Three species of birds and 5 species of mammals were captured in the wild from 2 plots in which mortality from naturally occurring\\u000a nucleopolyhedrosis virus (NPV) among gypsy moth,Lymantria dispar (L.), larvae was 15% and 70%. Bioassays of intestinal contents showed that blue jays,Cyanocitta cristata (L.), towhees,Pipilo erythrophthalmus (L.), white-footed mice,Peromyscus leucopus (Rafinesque), redback voles,Clethrionomys gapperi (Vigers), raccoons,Procyon lotor (L.),

  11. Gypsy moth midgut proteinases: Purification and characterization of luminal trypsin, elastase and the brush border membrane leucine aminopeptidase

    Microsoft Academic Search

    Algimantas P. Valaitis

    1995-01-01

    The principal digestive proteinases of the gypsy moth, Lymantria dispar, larval midgut were identified, and the subcellular distribution of the enzyme activities was determined. Proteinase activities of fifth-instar larvae were largely attributed to two luminal serine proteinases, a trypsin-like enzyme (TLE) and an elastase 2-like enzyme (ELA). TLE was purified to homegeneity by benzamidine-Sepharose affinity chromatography. With respect to size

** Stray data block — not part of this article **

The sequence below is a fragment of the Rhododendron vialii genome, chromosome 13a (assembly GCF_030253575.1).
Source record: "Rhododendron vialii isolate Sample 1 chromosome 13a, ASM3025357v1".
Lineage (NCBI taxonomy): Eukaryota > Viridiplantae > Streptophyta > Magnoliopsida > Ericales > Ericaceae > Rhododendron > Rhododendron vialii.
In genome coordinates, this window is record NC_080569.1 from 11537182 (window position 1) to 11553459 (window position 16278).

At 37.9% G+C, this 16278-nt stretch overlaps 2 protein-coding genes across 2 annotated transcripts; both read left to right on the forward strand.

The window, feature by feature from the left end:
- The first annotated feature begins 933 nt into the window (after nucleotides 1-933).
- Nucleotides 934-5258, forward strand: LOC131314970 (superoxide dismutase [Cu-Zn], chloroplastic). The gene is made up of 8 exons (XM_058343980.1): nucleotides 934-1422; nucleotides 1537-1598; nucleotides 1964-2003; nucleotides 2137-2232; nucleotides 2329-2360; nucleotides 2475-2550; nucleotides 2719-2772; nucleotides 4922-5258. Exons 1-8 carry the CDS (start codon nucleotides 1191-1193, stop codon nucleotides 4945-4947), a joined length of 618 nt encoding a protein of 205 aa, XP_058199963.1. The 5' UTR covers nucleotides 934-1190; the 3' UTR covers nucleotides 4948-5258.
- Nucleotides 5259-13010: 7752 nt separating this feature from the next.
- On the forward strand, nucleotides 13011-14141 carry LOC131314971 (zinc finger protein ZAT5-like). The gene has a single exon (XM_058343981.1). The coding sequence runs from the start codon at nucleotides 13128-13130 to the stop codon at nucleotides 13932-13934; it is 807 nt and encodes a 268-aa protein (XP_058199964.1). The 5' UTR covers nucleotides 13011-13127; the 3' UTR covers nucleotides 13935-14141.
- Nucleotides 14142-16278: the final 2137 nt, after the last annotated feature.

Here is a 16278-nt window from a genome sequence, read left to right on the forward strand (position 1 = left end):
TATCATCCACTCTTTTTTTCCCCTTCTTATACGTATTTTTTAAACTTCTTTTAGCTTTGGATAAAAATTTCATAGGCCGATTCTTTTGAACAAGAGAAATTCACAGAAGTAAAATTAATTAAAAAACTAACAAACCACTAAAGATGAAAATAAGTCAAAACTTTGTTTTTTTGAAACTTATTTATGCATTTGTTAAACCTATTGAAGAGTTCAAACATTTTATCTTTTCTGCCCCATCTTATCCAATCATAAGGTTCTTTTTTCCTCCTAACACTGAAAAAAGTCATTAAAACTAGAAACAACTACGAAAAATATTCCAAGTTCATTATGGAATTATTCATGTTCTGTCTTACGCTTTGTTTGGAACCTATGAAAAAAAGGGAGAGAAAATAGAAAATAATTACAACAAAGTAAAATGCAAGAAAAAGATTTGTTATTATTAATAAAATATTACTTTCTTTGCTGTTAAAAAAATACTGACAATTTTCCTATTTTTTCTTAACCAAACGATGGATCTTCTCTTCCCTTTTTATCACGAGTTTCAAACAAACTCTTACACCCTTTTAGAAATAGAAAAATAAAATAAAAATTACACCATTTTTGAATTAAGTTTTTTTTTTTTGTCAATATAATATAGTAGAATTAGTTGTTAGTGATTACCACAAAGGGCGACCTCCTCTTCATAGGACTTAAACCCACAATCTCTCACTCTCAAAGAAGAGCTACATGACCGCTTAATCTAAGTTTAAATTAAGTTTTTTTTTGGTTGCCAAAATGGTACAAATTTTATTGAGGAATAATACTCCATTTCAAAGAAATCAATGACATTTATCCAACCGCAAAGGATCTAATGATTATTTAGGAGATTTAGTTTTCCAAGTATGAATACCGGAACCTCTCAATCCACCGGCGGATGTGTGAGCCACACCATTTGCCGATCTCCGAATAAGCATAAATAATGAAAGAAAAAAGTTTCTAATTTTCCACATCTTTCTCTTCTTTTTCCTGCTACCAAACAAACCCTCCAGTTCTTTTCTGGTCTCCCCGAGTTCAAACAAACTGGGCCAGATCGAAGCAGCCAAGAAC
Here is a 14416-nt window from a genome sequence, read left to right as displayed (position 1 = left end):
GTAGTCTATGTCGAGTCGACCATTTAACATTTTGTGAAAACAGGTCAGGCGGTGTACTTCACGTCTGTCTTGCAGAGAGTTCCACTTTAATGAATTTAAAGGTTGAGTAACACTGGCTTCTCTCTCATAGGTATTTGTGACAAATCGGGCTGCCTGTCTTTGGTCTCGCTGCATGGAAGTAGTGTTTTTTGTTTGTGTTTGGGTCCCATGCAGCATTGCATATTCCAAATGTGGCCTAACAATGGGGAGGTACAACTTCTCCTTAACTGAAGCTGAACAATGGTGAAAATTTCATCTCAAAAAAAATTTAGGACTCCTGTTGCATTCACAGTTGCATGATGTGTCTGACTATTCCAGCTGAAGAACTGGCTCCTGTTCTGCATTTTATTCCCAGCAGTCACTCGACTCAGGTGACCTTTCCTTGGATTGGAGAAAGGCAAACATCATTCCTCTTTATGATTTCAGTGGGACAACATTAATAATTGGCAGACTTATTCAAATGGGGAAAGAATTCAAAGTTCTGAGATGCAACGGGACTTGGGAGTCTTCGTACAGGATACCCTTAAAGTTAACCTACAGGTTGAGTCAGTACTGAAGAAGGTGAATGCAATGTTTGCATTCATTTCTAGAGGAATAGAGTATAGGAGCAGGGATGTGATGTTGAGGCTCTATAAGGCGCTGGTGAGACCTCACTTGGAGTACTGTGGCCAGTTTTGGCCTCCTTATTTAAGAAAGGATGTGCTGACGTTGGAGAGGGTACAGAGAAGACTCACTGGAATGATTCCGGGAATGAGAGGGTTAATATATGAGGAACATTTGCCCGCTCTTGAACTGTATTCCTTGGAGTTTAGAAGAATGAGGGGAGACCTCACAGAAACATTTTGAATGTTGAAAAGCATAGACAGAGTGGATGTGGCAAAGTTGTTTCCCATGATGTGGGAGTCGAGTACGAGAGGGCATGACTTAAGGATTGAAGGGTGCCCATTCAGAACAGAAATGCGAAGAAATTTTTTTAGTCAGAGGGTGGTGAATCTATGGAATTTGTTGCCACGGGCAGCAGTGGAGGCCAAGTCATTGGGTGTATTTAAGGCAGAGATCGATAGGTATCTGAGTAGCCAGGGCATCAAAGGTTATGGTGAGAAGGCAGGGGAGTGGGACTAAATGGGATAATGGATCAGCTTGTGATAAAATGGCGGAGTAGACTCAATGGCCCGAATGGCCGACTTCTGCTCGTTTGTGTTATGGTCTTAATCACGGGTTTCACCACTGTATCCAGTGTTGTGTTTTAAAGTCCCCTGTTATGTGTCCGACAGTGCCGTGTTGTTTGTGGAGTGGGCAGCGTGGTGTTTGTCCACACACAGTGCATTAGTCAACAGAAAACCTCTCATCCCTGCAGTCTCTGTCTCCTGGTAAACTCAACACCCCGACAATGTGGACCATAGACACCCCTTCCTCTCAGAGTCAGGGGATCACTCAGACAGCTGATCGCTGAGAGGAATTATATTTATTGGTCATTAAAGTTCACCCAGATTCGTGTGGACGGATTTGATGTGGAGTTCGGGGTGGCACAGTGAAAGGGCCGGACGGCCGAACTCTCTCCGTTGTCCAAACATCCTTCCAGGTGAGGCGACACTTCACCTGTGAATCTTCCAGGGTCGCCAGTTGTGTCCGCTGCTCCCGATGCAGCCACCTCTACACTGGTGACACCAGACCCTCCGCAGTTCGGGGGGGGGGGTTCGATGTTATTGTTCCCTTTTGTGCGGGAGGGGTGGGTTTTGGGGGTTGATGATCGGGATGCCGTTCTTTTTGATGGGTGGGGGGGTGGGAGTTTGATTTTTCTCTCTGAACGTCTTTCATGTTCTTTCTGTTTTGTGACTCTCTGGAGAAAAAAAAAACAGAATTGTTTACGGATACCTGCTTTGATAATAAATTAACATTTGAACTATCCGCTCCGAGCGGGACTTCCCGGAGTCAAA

12. Evaluation of insecticidal activity of a bacterial strain, Serratia sp. EML-SE1 against diamondback moth.

    PubMed

    Jeong, Hyung Uk; Mun, Hye Yeon; Oh, Hyung Keun; Kim, Seung Bum; Yang, Kwang Yeol; Kim, Iksoo; Lee, Hyang Burm

    2010-08-01

    To identify novel bioinsecticidal agents, a bacterial strain, Serratia sp. EML-SE1, was isolated from a dead larva of the lepidopteran diamondback moth (Plutella xylostella) collected from a cabbage field in Korea. In this study, the insecticidal activity of liquid cultures in Luria-Bertani broth (LBB) and nutrient broth (NB) of a bacterial strain, Serratia sp. EML-SE1 against thirty 3rd and 4th instar larvae of the diamondback moth was investigated on a Chinese cabbage leaf housed in a round plastic cage (Ø 10 x 6 cm). 72 h after spraying the cabbage leaf with LBB and NB cultures containing the bacterial strain, the mortalities of the larvae were determined to be 91.7% and 88.3%, respectively. In addition, the insecticidal activity on potted cabbage containing 14 leaves in a growth cage (165 x 83 x 124 cm) was found to be similar to that of the plastic cage experiment. The results of this study provided valuable information on the insecticidal activity of the liquid culture of a Serratia species against the diamondback moth. PMID:20799099